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IndustryArena Forum > MetalWorking > Moldmaking > Which material is the best for injection mold tooling?
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  1. #1
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    Which material is the best for injection mold tooling?

    As we know, choosing a suitable material for injection mold tooling is important for the overall production, including mold service life, economy, etc.

    My company usually choose steel to make the mold, like P20 steel, #45 steel, H13 steel, etc. I heard someone may use aluminum as the mold materials. We tried aluminum before but the aluminum is more limited. It is lower hardness and easy to wear out after a few thousand of production cycles.

    All in all, if considering the small scale production, aluminum is a cost-effective choice and steel mold is more suitable on mass production. Which material is you guys prefer? Which steel, or aluminum?

    2fprototypes

  2. #2
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    Re: Which material is the best for injection mold tooling?

    Quote Originally Posted by 2fprototypes View Post
    As we know, choosing a suitable material for injection mold tooling is important for the overall production, including mold service life, economy, etc.

    My company usually choose steel to make the mold, like P20 steel, #45 steel, H13 steel, etc. I heard someone may use aluminum as the mold materials. We tried aluminum before but the aluminum is more limited. It is lower hardness and easy to wear out after a few thousand of production cycles.

    All in all, if considering the small scale production, aluminum is a cost-effective choice and steel mold is more suitable on mass production. Which material is you guys prefer? Which steel, or aluminum?

    2fprototypes
    I use both it depends on what is required mold life is important, careful use on Aluminum can last very well there are different manufactures of aluminum mold plate not all are equal I use QC-10
    Mactec54

  3. #3

    Re: Which material is the best for injection mold tooling?

    depends on the application . I've cut aluminum vacuum molds for creating produce packaging , they'll last forever unless there is a major mishap . Otherwise I've cut p20 for plastic injection . I've never worked with the injection machines to have much of an opinion on the matter , but a good steel makes more sense for the long term .

  4. #4
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    Re: Which material is the best for injection mold tooling?

    ABS, PC, AS, PS, etc. The following are the requirements for reasonable selection of injection molds: (I hope it will help you).

    1. High corrosion resistance Many resins and additives have a corrosive effect on the surface of the cavity. This corrosion causes the metal on the surface of the cavity to be corroded and peeled off, the surface condition is deteriorated, and the quality of the plastic parts is deteriorated. Therefore, it is best to use corrosion-resistant steel, or chromium plating and cymbal nickel on the surface of the cavity.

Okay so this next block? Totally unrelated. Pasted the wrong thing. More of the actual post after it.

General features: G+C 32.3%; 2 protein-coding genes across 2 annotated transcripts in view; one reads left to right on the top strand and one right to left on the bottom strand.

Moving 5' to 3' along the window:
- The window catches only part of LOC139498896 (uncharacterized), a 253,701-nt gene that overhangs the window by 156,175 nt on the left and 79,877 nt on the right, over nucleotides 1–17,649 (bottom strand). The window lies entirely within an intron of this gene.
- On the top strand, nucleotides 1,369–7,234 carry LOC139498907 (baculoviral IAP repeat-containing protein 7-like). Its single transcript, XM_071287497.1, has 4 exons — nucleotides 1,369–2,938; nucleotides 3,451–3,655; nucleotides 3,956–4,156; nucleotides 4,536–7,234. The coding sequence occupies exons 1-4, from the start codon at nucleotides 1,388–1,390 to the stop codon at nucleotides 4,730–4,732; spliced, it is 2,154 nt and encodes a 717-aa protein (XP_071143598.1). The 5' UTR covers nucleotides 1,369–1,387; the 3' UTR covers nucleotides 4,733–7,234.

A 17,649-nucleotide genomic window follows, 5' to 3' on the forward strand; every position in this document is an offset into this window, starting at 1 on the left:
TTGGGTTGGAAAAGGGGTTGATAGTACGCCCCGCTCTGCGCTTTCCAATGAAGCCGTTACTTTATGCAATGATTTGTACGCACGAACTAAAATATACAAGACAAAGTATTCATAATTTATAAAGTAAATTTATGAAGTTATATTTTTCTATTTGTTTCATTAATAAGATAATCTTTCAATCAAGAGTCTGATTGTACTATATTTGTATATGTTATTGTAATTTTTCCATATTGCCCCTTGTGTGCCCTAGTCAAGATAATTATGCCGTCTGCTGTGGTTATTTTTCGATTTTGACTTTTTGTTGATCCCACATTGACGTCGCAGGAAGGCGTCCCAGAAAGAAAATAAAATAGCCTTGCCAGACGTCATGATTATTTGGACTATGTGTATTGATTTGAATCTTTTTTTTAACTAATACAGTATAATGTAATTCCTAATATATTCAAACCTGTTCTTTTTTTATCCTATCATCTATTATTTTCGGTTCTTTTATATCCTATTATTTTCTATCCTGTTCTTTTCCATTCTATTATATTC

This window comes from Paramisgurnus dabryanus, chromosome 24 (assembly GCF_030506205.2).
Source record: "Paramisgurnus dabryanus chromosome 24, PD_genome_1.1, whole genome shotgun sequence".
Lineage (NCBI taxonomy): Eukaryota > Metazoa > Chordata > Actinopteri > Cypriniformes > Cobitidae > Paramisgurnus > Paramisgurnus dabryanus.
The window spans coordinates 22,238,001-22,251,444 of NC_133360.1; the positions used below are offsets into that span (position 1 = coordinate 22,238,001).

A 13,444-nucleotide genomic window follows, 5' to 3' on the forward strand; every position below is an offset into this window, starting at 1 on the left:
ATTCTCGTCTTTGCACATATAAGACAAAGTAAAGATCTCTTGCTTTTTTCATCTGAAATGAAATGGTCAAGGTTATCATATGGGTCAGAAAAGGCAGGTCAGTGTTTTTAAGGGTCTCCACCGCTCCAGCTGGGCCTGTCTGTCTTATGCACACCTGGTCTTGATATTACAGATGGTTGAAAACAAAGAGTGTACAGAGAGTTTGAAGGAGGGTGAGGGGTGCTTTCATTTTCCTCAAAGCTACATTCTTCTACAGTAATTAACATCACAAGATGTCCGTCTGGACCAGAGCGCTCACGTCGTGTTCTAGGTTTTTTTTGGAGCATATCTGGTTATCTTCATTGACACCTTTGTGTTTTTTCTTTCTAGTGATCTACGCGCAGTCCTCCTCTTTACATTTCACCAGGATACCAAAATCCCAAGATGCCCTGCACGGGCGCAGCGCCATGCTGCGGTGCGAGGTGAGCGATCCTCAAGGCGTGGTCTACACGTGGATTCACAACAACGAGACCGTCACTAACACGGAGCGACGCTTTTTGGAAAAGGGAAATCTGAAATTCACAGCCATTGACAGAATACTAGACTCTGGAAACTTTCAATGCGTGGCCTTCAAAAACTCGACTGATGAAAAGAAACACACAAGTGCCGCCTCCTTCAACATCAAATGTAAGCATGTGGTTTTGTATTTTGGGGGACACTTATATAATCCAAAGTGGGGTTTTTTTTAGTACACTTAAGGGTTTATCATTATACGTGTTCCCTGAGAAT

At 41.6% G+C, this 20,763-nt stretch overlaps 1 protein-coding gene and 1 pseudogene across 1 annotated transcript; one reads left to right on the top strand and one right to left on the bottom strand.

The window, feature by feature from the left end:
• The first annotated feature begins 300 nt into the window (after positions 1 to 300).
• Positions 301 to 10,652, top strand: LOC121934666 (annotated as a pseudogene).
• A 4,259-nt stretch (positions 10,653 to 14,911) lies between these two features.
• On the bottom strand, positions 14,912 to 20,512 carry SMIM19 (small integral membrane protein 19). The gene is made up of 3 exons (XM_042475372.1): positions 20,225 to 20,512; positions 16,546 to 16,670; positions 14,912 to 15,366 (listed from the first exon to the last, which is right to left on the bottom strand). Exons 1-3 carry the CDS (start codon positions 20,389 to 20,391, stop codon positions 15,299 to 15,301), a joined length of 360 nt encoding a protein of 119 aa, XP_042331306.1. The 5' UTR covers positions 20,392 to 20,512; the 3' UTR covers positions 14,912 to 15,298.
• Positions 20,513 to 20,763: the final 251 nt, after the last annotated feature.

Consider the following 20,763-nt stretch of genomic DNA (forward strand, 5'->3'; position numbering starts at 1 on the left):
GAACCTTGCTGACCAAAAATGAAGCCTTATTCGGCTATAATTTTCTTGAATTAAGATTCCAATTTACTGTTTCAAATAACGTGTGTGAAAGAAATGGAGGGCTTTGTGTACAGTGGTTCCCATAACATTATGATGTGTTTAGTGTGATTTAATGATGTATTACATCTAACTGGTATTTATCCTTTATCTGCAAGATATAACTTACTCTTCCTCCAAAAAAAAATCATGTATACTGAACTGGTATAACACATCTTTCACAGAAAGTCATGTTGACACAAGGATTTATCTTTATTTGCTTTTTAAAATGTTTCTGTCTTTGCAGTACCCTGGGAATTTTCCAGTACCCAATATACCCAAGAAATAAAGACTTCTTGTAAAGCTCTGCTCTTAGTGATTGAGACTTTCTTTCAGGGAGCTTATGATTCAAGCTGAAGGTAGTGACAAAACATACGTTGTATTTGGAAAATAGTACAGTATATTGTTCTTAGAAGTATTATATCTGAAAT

2. Good abrasion resistance The gloss and precision of the surface of the injection molded plastic parts are directly related to the abrasion resistance of the cavity surface of the injection mold, especially when some plastics are added with glass fiber, inorganic fillers and certain pigments. With the plastic melt in the flow of e79fa5e98193e78988e69d8331333431356132, high speed flow in the mold cavity, the friction on the surface of the cavity is very large, if the material is not wear-resistant, it will quickly wear out, causing damage to the quality of plastic parts.

    3. Good dimensional stability During injection molding, the temperature of the cavity of the injection mold should reach more than 300 ° C. For this reason, it is best to use tool steel (heat-treated steel) that has been properly tempered. Otherwise, it will cause changes in the microstructure of the material, resulting in changes in the size of the injection mold.

    if you want to learn more,please refer to https://stebro-mold.com/

  5. #5
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    Join Date
    May 2020
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    4

    Re: Which material is the best for injection mold tooling?

    ABS, PC, AS, PS, etc. The following are the requirements for reasonable selection of injection molds: (I hope it will help you).

    1. High corrosion resistance Many resins and additives have a corrosive effect on the surface of the cavity. This corrosion causes the metal on the surface of the cavity to be corroded and peeled off, the surface condition is deteriorated, and the quality of the plastic parts is deteriorated. Therefore, it is best to use corrosion-resistant steel, or chromium plating and cymbal nickel on the surface of the cavity.

    2. Good abrasion resistance The gloss and precision of the surface of the injection molded plastic parts are directly related to the abrasion resistance of the cavity surface of the injection mold, especially when some plastics are added with glass fiber, inorganic fillers and certain pigments. With the plastic melt in the flow of e79fa5e98193e78988e69d8331333431356132, high speed flow in the mold cavity, the friction on the surface of the cavity is very large, if the material is not wear-resistant, it will quickly wear out, causing damage to the quality of plastic parts.

    3. Good dimensional stability During injection molding, the temperature of the cavity of the injection mold should reach more than 300 ° C. For this reason, it is best to use tool steel (heat-treated steel) that has been properly tempered. Otherwise, it will cause changes in the microstructure of the material, resulting in changes in the size of the injection mold.

    if you want to learn more,please refer to https://stebro-mold.com/

  6. #6

    Re: Which material is the best for injection mold tooling?

    Tungsten steel
    http://cncmakers.com/cnc/controllers/CNC_Controller_System/CNC_Retrofit_Package.html